Mumbai, April 24: The World Health Organisation (WHO) has announced the launch of the world’s first malaria vaccine, aimed for children under the age of 2 in the African continent. The roll-out comes in time for World Malaria Day which is marked on April 25 of each year.
The WHO announced that close to three and half lakh children in three African countries will receive the world's first malaria vaccine as part of a large-scale pilot project. Malawi, Ghana and Kenya will begin giving malaria vaccines to children in the coming weeks.
The vaccine promises protection from the malaria parasite which is transmitted through the bite of female Anopheles mosquitoes. Clinical trials found that the vaccine prevented approximately four in 10 malaria cases in children, according to the WHO. WHO Director-General Dr. Tedros Adhanom Ghebreyesus said in a press statement, "The malaria vaccine has the potential to save tens of thousands of children's lives."
The vaccine, RTS,S, also known as Mosquirix, was created by the British pharmaceutical firm GSK in 1987. After decades of improving it, the vaccine has been able to achieve an efficacy rate of 40% for children under the age of 5. With this vaccine, the WHO hopes to prevent the over four lakh malaria deaths that take the lives of children across the world each year.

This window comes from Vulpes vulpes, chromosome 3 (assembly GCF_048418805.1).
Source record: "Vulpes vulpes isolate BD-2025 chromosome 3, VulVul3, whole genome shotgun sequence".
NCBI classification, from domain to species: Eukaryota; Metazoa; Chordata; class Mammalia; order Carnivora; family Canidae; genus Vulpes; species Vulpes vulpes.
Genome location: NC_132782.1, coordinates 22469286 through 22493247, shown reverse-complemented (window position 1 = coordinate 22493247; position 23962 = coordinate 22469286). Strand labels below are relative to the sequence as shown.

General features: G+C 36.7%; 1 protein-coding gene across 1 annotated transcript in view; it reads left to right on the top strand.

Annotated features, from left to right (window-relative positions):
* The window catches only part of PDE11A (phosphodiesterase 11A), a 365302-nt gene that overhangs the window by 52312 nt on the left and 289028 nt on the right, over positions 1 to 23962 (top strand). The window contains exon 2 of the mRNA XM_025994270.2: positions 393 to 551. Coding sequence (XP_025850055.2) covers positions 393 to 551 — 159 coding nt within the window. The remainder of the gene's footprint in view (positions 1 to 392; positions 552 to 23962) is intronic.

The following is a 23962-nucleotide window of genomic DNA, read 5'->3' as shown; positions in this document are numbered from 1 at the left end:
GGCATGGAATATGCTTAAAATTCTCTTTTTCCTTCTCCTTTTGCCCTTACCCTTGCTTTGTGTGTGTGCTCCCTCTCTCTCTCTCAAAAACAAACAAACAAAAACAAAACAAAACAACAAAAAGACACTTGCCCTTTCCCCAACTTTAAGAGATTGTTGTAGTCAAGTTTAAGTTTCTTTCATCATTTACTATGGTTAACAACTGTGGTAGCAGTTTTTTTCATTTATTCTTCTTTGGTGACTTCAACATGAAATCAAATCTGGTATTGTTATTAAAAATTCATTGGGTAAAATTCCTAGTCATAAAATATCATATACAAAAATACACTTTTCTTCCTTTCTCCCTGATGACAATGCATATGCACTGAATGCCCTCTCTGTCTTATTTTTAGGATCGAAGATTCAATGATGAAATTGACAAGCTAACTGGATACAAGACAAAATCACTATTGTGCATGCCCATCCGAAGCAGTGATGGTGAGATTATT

"We have seen tremendous gains from bed nets and other measures to control malaria in the last 15 years, but progress has stalled and even reversed in some areas. We need new solutions to get the malaria response back on track, and this vaccine gives us a promising tool to get there,” Dr. Tedros Adhanom Ghebreyesus added.
The vaccine is to be administered in four doses: three doses between five and nine months of age and the fourth dose provided around the 2nd birthday. The WHO said the vaccine was a "complementary malaria control tool" to be used in addition to bed nets treated with insecticide, spraying indoor areas with insecticides as well as prompt diagnosis and treatment of the disease. The WHO said that the vaccine was needed as recent data suggests that malaria is making a comeback, with 219 million cases in 2017, compared with 217 million in 2016.